Fast fashion is making us want more, spend more and waste more. Accessibility through low costs and an abundance of styles has boosted our need for newness and we’re topping up on our wardrobes at an expedient rate. It taps into our need for conformity and our desire for self-expression, but at what cost to our mental health?
Who am I? Who are you? How do you show the world who you are through the medium of fashion, whilst at the same time being compliant to current and ever-changing trends?
I have tonnes of clothes – I don’t NEED any more, but I find myself every couple of months or so standing at the till in Primark, barely visible under bundles of attire. To be fair, I do buy clothes for work (which in my mind don’t really count), but I can’t resist buying more clothes for the reason of ‘because it’s cute’. Clothing, shoes, handbags, and accessories are all so readily available and reasonably priced it is borderline treason to leave a shop empty handed.
The thing is, I don’t sit at home clawing at the walls and screaming because I simply MUST have that mohair 80’s style drop shoulder jumper; deep down I don’t, but because I stumbled onto a retail park four days previously and I now know of its existence I’ve convinced myself that it’s vastly important to my life and people will think I’m behind the times if I don’t buy it this very second!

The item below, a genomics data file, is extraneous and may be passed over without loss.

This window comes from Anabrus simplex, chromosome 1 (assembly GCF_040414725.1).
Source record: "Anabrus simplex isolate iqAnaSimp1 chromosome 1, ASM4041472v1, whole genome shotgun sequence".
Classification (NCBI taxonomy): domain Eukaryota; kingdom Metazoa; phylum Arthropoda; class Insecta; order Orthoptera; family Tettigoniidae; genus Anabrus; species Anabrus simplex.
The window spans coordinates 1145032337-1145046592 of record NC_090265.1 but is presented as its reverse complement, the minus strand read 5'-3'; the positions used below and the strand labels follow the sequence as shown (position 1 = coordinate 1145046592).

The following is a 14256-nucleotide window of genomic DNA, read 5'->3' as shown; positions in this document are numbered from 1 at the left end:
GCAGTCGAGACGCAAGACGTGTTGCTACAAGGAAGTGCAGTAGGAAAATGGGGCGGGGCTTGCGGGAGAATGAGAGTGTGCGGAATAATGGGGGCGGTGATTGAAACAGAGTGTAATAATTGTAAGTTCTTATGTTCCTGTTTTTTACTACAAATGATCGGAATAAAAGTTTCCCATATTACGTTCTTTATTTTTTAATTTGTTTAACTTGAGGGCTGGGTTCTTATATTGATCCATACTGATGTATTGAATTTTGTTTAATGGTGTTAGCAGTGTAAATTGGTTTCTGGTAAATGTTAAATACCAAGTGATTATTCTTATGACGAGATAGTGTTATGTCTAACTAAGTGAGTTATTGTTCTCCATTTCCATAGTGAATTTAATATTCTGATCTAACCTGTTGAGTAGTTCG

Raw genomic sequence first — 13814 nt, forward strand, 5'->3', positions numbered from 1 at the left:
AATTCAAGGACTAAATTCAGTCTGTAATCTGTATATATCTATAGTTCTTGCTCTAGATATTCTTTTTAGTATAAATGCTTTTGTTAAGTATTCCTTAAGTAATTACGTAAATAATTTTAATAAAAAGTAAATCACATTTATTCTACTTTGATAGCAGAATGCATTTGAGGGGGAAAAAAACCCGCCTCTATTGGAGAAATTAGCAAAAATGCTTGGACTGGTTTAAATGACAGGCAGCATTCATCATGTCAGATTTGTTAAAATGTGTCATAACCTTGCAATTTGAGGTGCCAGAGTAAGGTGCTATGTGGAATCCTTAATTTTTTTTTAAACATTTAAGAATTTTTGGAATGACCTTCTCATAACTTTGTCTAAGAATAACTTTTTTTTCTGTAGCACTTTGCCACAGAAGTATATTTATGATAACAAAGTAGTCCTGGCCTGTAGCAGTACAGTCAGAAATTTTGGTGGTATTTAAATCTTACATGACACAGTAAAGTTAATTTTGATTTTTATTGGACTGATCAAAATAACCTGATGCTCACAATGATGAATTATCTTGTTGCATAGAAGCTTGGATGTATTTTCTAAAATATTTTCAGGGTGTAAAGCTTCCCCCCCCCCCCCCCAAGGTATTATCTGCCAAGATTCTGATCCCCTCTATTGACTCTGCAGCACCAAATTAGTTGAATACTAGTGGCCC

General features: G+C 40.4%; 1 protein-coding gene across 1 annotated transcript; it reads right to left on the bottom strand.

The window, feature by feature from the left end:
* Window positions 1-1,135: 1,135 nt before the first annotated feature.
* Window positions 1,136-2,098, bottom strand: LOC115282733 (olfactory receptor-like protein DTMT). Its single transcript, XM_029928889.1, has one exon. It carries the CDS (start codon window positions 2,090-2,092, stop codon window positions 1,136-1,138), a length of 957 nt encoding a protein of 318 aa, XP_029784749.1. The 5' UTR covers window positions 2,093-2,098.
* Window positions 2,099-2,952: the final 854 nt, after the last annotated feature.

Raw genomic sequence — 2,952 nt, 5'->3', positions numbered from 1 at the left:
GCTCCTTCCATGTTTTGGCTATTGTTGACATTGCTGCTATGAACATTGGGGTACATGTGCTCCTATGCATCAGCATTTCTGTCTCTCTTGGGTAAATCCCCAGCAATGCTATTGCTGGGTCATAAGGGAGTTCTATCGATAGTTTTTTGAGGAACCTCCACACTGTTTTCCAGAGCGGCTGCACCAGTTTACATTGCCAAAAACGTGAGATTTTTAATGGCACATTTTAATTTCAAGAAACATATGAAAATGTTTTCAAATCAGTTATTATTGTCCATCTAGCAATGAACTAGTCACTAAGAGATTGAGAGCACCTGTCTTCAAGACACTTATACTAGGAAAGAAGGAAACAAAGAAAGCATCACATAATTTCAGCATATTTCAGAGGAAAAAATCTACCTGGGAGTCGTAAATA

I can’t be seen to be wearing the same old clothes over and over; people will start putting bets on which tired-ass outfit I shall be exhibiting each weekend.
I must have something new to show off on Instagram
People say we should embrace individuality and we should each strive to be our own version of Iris Apfel. But there is always the fear of being judged. You can throw on a combination of clothes that you love and you feel express who you are, you’ll be filled with all the confidence in the world, but the second you step outside your door you immediately start to fill up with regret. You can see people looking, they’re judging you, they think you’re a weirdo, why on earth did you think that wearing a baseball cap with a maxi dress, trench coat, and New Rock boots was ever a good idea?!?!!
Confidence shaken, we simply go back to the safe confines of wearing leggings and a nice top from the mainstream fashion shops and just pray to god that you don’t bump into nine other people wearing the same outfit every time you leave the house.
So many of us find that desperately trying to conform to current fashion trends while at the same time retaining a shred of who you are can be exhausting. Fashion and mixing trends doesn’t come easily to some of us and it makes the art of ‘remaining current’ difficult, but cheap fashion does at least make you feel that if it doesn’t work out as well as you thought it would it’s ok because it only cost a few quid – we’ve all said it, don’t deny it!!
Fashion can be so cheap these days and because of this and its fleeting styles and changes we can literally sell ourselves to the lowest bidder, selling our personality and character away for £12.